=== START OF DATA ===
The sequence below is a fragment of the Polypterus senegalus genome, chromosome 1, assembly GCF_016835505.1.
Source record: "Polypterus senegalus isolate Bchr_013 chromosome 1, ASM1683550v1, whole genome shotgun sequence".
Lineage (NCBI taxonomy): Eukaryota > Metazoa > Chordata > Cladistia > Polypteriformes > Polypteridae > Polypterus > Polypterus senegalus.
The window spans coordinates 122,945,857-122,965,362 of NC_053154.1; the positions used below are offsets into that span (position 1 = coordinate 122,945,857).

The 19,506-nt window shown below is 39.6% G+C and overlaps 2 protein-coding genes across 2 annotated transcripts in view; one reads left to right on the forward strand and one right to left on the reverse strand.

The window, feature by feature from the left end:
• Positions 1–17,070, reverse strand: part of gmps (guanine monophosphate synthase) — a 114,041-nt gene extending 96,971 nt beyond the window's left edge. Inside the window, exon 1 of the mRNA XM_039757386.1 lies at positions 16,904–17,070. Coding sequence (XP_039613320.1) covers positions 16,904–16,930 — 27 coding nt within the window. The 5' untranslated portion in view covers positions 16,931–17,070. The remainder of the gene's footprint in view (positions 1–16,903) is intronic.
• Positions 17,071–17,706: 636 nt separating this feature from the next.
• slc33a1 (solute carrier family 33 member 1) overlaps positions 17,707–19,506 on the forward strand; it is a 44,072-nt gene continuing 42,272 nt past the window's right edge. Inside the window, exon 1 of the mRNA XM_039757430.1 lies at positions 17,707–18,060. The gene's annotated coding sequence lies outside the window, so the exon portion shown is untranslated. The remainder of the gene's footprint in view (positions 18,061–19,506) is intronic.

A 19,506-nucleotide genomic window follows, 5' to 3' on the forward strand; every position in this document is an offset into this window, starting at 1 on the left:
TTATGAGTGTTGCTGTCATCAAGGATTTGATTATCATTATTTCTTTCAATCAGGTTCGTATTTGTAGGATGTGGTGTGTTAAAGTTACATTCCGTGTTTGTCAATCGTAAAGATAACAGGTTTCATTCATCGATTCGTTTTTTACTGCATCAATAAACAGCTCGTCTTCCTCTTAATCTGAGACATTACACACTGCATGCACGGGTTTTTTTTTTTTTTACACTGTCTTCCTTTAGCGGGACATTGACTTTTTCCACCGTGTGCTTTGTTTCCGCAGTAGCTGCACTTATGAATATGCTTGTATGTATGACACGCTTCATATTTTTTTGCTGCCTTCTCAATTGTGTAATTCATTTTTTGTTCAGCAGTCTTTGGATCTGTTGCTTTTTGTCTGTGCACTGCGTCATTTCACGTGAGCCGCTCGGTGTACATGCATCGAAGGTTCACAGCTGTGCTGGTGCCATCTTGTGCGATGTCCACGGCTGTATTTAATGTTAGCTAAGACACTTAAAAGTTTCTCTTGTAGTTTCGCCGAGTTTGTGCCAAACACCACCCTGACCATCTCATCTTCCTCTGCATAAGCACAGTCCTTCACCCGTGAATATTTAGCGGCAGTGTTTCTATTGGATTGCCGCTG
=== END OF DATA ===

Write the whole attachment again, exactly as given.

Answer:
The sequence below is a fragment of the Polypterus senegalus genome, chromosome 1, assembly GCF_016835505.1.
Source record: "Polypterus senegalus isolate Bchr_013 chromosome 1, ASM1683550v1, whole genome shotgun sequence".
Lineage (NCBI taxonomy): Eukaryota > Metazoa > Chordata > Cladistia > Polypteriformes > Polypteridae > Polypterus > Polypterus senegalus.
The window spans coordinates 122,945,857-122,965,362 of NC_053154.1; the positions used below are offsets into that span (position 1 = coordinate 122,945,857).

The 19,506-nt window shown below is 39.6% G+C and overlaps 2 protein-coding genes across 2 annotated transcripts in view; one reads left to right on the forward strand and one right to left on the reverse strand.

The window, feature by feature from the left end:
• Positions 1–17,070, reverse strand: part of gmps (guanine monophosphate synthase) — a 114,041-nt gene extending 96,971 nt beyond the window's left edge. Inside the window, exon 1 of the mRNA XM_039757386.1 lies at positions 16,904–17,070. Coding sequence (XP_039613320.1) covers positions 16,904–16,930 — 27 coding nt within the window. The 5' untranslated portion in view covers positions 16,931–17,070. The remainder of the gene's footprint in view (positions 1–16,903) is intronic.
• Positions 17,071–17,706: 636 nt separating this feature from the next.
• slc33a1 (solute carrier family 33 member 1) overlaps positions 17,707–19,506 on the forward strand; it is a 44,072-nt gene continuing 42,272 nt past the window's right edge. Inside the window, exon 1 of the mRNA XM_039757430.1 lies at positions 17,707–18,060. The gene's annotated coding sequence lies outside the window, so the exon portion shown is untranslated. The remainder of the gene's footprint in view (positions 18,061–19,506) is intronic.

A 19,506-nucleotide genomic window follows, 5' to 3' on the forward strand; every position in this document is an offset into this window, starting at 1 on the left:
TTATGAGTGTTGCTGTCATCAAGGATTTGATTATCATTATTTCTTTCAATCAGGTTCGTATTTGTAGGATGTGGTGTGTTAAAGTTACATTCCGTGTTTGTCAATCGTAAAGATAACAGGTTTCATTCATCGATTCGTTTTTTACTGCATCAATAAACAGCTCGTCTTCCTCTTAATCTGAGACATTACACACTGCATGCACGGGTTTTTTTTTTTTTTACACTGTCTTCCTTTAGCGGGACATTGACTTTTTCCACCGTGTGCTTTGTTTCCGCAGTAGCTGCACTTATGAATATGCTTGTATGTATGACACGCTTCATATTTTTTTGCTGCCTTCTCAATTGTGTAATTCATTTTTTGTTCAGCAGTCTTTGGATCTGTTGCTTTTTGTCTGTGCACTGCGTCATTTCACGTGAGCCGCTCGGTGTACATGCATCGAAGGTTCACAGCTGTGCTGGTGCCATCTTGTGCGATGTCCACGGCTGTATTTAATGTTAGCTAAGACACTTAAAAGTTTCTCTTGTAGTTTCGCCGAGTTTGTGCCAAACACCACCCTGACCATCTCATCTTCCTCTGCATAAGCACAGTCCTTCACCCGTGAATATTTAGCGGCAGTGTTTCTATTGGATTGCCGCTG